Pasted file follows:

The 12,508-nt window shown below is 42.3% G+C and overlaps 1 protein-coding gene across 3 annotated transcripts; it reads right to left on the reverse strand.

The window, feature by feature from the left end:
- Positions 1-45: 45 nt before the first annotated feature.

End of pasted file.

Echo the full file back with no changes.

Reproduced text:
The 12,508-nt window shown below is 42.3% G+C and overlaps 1 protein-coding gene across 3 annotated transcripts; it reads right to left on the reverse strand.

The window, feature by feature from the left end:
- Positions 1-45: 45 nt before the first annotated feature.